After decades on the fringes, UKIP recently found itself in the spotlight after giving the Tories and Lib Dems a rattling in three by-elections, and the party's ebullient leader Nigel Farage was cast centre stage - but who is the man in the Home Counties blazer?
Nigel Farage was never really interested in toys, says his mother Barbara.
He was a good scholar, and, she reveals, his final school report from Dulwich College said the school "would be a poorer place without this boy's personality".
Nigel's stockbroker father, Guy Oscar Justus Farage, was also something of a bon viveur - and, it transpired, an alcoholic. He left the family home when Nigel was 5-years-old.
Born 48 years ago in Kent - where he still lives - the young Nigel bounced through school, joining everything from the cricket and rugby clubs to Army Cadets and the politics society.
In 1982 he decided not go to university but instead chose to work in the City as a commodities trader - which is where he met friend Steven Spencer.
"My first impression of Nigel is an unorthodox, happy, cheerful guy - outspoken and humorous," says Spencer, speaking to Radio 4's Profile.
"When I worked as a customer of Nigel's I would wander into a smoke-filled room, with tobacco smoke about 4 feet from the floor, with a bunch of very happy traders [and] good chemistry around Nigel.
"There'd always be a very politically incorrect atmosphere that just relaxed everybody."
The birth of UKIP
Alongside work, and plenty of play, Nigel Farage also flirted with politics - at that time, the Conservative Party, from which he defected after John Major signed the Maastricht Treaty.
In 1993 he became a founding member of a new party - the United Kingdom Independence Party, UKIP, which had one principal goal: to get Britain out of the European Union.
Farage was elected as an MEP in 1999 and the European Parliament has been his main stomping ground since.
However, the fact that the EU - an institution Nigel Farage detests - has come to shape, even consume, his life, puzzles some of his friends.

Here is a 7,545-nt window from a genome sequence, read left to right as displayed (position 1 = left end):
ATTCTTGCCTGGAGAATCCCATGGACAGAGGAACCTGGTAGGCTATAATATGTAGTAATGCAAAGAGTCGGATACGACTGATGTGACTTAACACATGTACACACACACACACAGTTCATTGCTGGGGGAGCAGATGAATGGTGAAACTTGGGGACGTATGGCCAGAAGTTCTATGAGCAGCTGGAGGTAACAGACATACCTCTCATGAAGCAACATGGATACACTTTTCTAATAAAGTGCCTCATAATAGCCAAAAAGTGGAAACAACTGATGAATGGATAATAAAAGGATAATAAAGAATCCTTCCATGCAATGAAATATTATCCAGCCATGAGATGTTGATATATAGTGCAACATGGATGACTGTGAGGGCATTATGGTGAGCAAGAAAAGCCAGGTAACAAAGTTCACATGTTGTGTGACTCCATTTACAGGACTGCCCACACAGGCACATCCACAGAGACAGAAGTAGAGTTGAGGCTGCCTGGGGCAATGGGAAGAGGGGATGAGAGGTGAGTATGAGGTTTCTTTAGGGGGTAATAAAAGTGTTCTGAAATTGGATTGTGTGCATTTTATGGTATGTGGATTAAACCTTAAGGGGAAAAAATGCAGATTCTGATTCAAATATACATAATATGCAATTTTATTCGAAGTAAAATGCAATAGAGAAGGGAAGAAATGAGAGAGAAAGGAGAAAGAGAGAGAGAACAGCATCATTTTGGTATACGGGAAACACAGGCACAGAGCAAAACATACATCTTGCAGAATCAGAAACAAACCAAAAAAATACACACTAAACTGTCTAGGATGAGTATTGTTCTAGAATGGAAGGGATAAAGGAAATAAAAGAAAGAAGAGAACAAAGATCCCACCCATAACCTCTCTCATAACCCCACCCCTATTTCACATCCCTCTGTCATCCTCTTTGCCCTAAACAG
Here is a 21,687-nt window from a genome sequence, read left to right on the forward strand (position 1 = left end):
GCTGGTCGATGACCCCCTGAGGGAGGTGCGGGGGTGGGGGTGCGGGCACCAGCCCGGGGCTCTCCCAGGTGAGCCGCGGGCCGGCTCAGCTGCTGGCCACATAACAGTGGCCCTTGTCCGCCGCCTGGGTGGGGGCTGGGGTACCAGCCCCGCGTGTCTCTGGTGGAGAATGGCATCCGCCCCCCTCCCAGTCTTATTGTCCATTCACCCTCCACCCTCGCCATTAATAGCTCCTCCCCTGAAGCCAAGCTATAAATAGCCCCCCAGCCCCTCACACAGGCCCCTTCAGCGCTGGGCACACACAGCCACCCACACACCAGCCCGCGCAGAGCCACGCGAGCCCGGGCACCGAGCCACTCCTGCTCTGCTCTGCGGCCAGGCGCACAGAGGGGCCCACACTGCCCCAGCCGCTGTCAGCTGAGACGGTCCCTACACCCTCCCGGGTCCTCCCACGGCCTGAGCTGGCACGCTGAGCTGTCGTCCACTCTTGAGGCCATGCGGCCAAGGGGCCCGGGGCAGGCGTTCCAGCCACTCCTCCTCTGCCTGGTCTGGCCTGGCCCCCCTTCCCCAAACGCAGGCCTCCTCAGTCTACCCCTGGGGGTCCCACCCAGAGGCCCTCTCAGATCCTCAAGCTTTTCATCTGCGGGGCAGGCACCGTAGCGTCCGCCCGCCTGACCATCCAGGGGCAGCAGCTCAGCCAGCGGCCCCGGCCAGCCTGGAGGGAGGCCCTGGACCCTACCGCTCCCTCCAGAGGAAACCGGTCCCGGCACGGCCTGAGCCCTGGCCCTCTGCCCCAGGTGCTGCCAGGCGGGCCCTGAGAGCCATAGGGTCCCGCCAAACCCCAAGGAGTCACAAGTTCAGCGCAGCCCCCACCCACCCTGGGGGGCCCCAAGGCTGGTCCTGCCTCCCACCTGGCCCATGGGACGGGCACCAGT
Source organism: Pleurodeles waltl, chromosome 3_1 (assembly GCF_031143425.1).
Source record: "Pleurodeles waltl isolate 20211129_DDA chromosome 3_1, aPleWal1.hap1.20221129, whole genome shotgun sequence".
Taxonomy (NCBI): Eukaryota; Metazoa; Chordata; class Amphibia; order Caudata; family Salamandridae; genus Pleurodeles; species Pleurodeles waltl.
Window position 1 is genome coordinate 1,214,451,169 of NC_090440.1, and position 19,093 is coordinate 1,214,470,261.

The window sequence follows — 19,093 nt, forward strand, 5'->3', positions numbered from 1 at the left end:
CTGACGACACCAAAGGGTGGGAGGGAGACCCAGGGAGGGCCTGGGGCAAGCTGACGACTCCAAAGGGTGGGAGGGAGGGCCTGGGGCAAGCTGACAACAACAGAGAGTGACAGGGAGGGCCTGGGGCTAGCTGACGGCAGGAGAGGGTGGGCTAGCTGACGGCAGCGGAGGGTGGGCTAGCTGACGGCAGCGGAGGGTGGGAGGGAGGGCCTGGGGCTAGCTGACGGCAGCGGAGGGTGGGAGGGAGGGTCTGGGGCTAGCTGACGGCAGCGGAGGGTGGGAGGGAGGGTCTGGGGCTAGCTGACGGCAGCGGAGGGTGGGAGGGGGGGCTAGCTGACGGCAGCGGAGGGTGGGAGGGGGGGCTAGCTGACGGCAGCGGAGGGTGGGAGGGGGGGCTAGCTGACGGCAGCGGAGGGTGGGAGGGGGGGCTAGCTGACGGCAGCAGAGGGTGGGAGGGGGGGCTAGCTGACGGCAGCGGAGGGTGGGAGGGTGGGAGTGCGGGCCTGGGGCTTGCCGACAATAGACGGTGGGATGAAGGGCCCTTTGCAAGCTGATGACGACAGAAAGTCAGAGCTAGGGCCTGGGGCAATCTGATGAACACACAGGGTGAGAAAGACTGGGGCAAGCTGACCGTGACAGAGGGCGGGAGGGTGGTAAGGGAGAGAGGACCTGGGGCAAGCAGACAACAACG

"We always joked with him about that - if you dislike it so much, what are you doing there?" says Steven Spencer.
"But Nigel's view has always been, to me, that the place to change it is inside, not outside."
But while Nigel Farage is against the EU, he is not necessarily against Europe. As he has pointed out himself, he is in fact married to a German - Kirsten Mehr became his second wife, in 1999.
And back in Brussels, he has allies - one of the closest being Timo Soini, leader of the eurosceptic True Finns party.
"He's very outspoken - even the people who don't share his message think that he's a great speaker and fun to listen to," says Soini.
"Nigel is so quick and so intelligent that it's very hard to beat him, but the real political elite in Europe, they would rather have parliament without Mr Farage."
'Low-grade bank clerk'
Farage's outspoken speeches in Brussels against what he perceives as "euro-nonsense" are legendary, both for their wit and passion.
They are also known for being epically rude - as the then new President of the European Council Herman van Rompuy found out two years ago, when Farage accused him of "having the appearance of a low grade bank clerk."
According to fellow eurosceptic Dr Richard North, this colourful side of Farage's personality hides something steelier.
"Although he comes over as a very friendly, bubbly open individual, behind the scenes he's very insecure," says Dr North.
"He cannot work with people in a detailed long-term relationship. What he actually does is that he uses people and he uses them up - he consumes people.
Richard North was sacked by Farage and there is certainly no love lost between them now.
"When you actually look at his career and his progress, it's a succession of teams around him. People join him, they get enthused by him, and then see the inner Farage, become disillusioned and then peel off - rather like me, but there are hundreds of me, in that sense," North says.